Checklist for Evaluating a Job Offer

Assessing the Whole Compensation Package

man at computer
•••  Matthew Henry/

What's the best way to decide on whether to take a job offer? It's important to consider more than your paycheck. 

When reviewing a job offer, consider the entire package, including job content, salary, benefits, hours, flexibility, pension plans and the work environment. If you're reviewing multiple offers and trying to decide which one to take, evaluate them both and compare to see which comes out ahead.

Make sure the job itself is a good fit for what you're looking for in your next position. Does the company fit your idea of what an ideal employer would be, or at least come close?

Review this checklist to ensure that you weigh all the options prior to making a decision to accept a position. Then review what you should consider before accepting a job offer.

Job Offer Checklist

1. Salary (base salary, commission, bonuses, projected salary increases): You're thrilled to get a job offer in the moment, but seriously consider the compensation before accepting. You'll need to be satisfied with the salary for at least a year, as you won't get a raise before then. Come armed to negotiate the offer, based on your research of market rates rather than a pie in the sky number you'd like to get.

2. Benefits and perks (vacation, sick time, health insurance, life insurance, 401(K), pension plans, stock options): Evaluate the company's benefits and perks in addition to salary, because a good package can make up for a lesser salary if you're saving substantial money on health care and have a large amount of vacation time, a company-provided car or a flexible schedule.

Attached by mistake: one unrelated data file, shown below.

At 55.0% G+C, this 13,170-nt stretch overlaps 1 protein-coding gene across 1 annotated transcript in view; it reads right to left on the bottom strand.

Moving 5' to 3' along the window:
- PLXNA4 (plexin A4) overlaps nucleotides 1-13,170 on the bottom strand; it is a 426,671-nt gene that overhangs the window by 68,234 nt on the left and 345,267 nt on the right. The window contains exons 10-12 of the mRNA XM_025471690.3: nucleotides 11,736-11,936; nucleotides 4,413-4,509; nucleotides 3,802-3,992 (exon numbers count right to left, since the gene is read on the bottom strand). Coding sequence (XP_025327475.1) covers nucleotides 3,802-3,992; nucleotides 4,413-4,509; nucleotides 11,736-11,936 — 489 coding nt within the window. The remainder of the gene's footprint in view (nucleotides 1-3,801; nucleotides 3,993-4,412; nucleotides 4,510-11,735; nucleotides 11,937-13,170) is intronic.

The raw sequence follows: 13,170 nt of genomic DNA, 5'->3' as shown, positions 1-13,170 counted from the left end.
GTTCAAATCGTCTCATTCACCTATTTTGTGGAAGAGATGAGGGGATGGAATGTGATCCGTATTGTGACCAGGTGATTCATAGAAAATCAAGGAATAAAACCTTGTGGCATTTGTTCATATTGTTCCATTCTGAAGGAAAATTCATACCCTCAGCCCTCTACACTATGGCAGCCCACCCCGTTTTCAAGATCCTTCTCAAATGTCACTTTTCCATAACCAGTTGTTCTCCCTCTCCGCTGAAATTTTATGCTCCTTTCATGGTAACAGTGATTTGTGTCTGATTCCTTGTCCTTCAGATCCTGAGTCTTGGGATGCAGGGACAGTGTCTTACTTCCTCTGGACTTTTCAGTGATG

On the flip side, consider how much a poor benefits package can cost you; paying a lot out-of-pocket for high premiums, deductibles and co-pays can take a big chunk out of your salary.

3. Hidden costs: Is there day care on site or will you need to pay childcare for your own? What will your commute be like?

Do you need to buy more professional or expensive clothes? Do you get a corporate account for meeting clients or will you need to network with them on your own dime? What initially seems like a salary increase may cause your take-home pay to take a tumble if you have other expenses you didn't count on.

4. Work environment: Do you know exactly how you'll spend your time on a day to day basis? Don't get distracted looking at the trappings of salary and benefits only to lose touch with the fact that the job may not match what you actually want to be doing. Ask yourself if this job excites you, if you think you'll excel at it and whether it will advance you on your career path. While you might not be in a position to turn down a job, thinking clearly about these questions will let you know what to expect. 

5. Pros and cons: Make a list of the pros and cons of your current position (if you have one) and the job offer you are considering. Which one comes out ahead? If one outweighs the other, your decision making will be easier. If you're adding another offer to the mix, list its pros and cons as well. 

6.  Your personal circumstances: What does your gut tell you? Do you feel ready to show up bright and early on Monday or do you have a queasy sense that this may not be the right job for you?

Listen to your inner voice. Our instincts are usually right, even if we can't come up with a concrete, rational explanation for them.